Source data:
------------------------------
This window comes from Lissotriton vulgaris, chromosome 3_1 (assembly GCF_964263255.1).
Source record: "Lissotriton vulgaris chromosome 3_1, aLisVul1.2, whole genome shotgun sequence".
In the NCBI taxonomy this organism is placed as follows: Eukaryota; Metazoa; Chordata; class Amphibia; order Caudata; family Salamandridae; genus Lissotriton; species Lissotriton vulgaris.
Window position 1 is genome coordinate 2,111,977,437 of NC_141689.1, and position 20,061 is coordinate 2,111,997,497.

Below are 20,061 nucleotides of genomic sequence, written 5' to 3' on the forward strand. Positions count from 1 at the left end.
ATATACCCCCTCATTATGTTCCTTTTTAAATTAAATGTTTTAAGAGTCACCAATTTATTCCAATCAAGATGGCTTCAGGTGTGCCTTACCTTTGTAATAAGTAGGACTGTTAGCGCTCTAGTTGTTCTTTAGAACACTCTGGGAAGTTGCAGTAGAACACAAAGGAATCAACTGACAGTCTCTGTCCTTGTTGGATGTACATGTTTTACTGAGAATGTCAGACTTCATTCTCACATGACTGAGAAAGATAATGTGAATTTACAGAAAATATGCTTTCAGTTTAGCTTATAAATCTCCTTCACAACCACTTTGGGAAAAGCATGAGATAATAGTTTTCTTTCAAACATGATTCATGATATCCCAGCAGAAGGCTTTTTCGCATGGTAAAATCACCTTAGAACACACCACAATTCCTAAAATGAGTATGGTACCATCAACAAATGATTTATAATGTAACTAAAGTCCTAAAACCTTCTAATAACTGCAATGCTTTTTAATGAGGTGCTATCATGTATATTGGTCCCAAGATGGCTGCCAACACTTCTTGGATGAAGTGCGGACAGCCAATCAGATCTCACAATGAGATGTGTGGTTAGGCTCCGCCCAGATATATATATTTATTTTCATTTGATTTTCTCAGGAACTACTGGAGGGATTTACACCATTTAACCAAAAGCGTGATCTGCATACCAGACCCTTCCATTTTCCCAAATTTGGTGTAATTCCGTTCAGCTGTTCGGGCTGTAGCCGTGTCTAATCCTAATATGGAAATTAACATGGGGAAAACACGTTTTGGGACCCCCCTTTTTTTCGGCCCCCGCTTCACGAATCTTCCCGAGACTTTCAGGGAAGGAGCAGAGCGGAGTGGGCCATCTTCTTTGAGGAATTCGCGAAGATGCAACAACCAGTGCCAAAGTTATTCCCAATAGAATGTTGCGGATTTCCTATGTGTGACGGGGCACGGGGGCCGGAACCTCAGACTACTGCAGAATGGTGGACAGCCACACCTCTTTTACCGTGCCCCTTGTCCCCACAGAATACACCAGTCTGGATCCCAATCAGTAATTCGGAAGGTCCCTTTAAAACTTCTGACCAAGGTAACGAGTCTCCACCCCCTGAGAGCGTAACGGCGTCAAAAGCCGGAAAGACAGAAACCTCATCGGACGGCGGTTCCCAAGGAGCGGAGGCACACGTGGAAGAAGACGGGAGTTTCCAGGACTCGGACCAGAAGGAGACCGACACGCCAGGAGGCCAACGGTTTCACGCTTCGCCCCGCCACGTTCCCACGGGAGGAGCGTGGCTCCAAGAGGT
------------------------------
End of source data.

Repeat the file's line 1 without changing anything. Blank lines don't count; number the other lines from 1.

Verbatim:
This window comes from Lissotriton vulgaris, chromosome 3_1 (assembly GCF_964263255.1).